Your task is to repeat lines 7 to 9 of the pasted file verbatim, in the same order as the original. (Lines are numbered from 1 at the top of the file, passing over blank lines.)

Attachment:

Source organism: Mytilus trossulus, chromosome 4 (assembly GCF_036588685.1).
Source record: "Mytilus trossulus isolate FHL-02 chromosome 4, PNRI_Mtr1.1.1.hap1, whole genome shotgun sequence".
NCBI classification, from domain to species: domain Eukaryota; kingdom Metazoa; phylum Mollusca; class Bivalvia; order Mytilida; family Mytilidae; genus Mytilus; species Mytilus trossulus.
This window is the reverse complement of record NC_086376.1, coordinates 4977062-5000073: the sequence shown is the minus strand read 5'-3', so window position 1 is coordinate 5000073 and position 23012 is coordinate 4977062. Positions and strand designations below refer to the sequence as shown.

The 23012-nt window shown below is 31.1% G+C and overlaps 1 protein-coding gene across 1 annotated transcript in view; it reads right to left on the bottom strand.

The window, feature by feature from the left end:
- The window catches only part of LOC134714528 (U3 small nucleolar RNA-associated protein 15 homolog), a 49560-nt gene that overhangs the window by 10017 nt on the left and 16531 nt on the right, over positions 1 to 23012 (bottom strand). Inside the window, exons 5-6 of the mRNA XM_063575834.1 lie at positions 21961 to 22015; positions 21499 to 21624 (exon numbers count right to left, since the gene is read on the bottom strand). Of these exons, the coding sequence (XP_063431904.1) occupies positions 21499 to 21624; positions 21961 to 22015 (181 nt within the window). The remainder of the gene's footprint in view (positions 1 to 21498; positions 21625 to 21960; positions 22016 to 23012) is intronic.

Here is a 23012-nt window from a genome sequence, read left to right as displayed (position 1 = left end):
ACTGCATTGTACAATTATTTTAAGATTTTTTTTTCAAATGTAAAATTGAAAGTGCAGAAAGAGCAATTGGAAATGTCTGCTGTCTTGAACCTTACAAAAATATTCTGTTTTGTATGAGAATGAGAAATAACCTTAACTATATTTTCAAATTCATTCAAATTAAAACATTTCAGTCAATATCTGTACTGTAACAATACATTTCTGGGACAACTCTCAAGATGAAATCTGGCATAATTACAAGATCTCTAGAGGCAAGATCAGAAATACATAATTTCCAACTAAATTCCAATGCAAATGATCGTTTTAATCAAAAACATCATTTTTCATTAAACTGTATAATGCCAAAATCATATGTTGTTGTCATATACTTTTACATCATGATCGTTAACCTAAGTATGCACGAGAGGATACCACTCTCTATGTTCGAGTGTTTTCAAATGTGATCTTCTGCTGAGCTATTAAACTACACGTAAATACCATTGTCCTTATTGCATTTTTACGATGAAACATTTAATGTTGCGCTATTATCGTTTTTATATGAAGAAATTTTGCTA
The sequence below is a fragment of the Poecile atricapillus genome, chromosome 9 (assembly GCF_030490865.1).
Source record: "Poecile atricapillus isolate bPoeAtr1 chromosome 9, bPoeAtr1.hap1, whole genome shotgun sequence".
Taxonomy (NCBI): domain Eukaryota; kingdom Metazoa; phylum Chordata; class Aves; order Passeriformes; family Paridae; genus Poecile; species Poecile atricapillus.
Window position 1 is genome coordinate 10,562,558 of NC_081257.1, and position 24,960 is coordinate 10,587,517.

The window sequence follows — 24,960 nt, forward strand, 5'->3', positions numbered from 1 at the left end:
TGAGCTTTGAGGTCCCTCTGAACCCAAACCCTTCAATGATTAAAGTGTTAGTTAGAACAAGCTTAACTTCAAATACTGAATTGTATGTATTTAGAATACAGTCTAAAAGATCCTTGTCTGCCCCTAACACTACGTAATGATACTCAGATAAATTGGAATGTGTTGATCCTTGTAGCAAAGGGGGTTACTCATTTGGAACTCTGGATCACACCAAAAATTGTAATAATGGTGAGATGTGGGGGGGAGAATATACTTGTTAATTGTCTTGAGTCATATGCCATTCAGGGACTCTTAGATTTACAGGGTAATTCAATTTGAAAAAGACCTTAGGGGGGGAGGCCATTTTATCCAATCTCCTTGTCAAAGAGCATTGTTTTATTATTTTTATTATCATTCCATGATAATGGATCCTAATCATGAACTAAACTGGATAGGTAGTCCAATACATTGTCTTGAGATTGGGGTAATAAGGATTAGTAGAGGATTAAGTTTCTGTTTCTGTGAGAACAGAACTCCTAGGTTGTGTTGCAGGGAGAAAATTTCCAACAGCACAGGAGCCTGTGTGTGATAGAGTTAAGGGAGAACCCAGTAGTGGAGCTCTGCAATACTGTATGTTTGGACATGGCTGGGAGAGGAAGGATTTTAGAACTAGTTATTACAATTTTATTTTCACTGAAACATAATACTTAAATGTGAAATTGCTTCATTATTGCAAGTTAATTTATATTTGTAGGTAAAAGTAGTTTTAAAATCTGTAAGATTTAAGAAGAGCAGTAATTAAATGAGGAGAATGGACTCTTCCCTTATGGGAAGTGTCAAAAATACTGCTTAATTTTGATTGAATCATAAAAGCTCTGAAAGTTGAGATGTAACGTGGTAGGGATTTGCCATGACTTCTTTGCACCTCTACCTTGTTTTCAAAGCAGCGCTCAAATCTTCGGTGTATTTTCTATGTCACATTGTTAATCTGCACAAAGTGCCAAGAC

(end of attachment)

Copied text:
- The window catches only part of LOC134714528 (U3 small nucleolar RNA-associated protein 15 homolog), a 49560-nt gene that overhangs the window by 10017 nt on the left and 16531 nt on the right, over positions 1 to 23012 (bottom strand). Inside the window, exons 5-6 of the mRNA XM_063575834.1 lie at positions 21961 to 22015; positions 21499 to 21624 (exon numbers count right to left, since the gene is read on the bottom strand). Of these exons, the coding sequence (XP_063431904.1) occupies positions 21499 to 21624; positions 21961 to 22015 (181 nt within the window). The remainder of the gene's footprint in view (positions 1 to 21498; positions 21625 to 21960; positions 22016 to 23012) is intronic.

Here is a 23012-nt window from a genome sequence, read left to right as displayed (position 1 = left end):
ACTGCATTGTACAATTATTTTAAGATTTTTTTTTCAAATGTAAAATTGAAAGTGCAGAAAGAGCAATTGGAAATGTCTGCTGTCTTGAACCTTACAAAAATATTCTGTTTTGTATGAGAATGAGAAATAACCTTAACTATATTTTCAAATTCATTCAAATTAAAACATTTCAGTCAATATCTGTACTGTAACAATACATTTCTGGGACAACTCTCAAGATGAAATCTGGCATAATTACAAGATCTCTAGAGGCAAGATCAGAAATACATAATTTCCAACTAAATTCCAATGCAAATGATCGTTTTAATCAAAAACATCATTTTTCATTAAACTGTATAATGCCAAAATCATATGTTGTTGTCATATACTTTTACATCATGATCGTTAACCTAAGTATGCACGAGAGGATACCACTCTCTATGTTCGAGTGTTTTCAAATGTGATCTTCTGCTGAGCTATTAAACTACACGTAAATACCATTGTCCTTATTGCATTTTTACGATGAAACATTTAATGTTGCGCTATTATCGTTTTTATATGAAGAAATTTTGCTA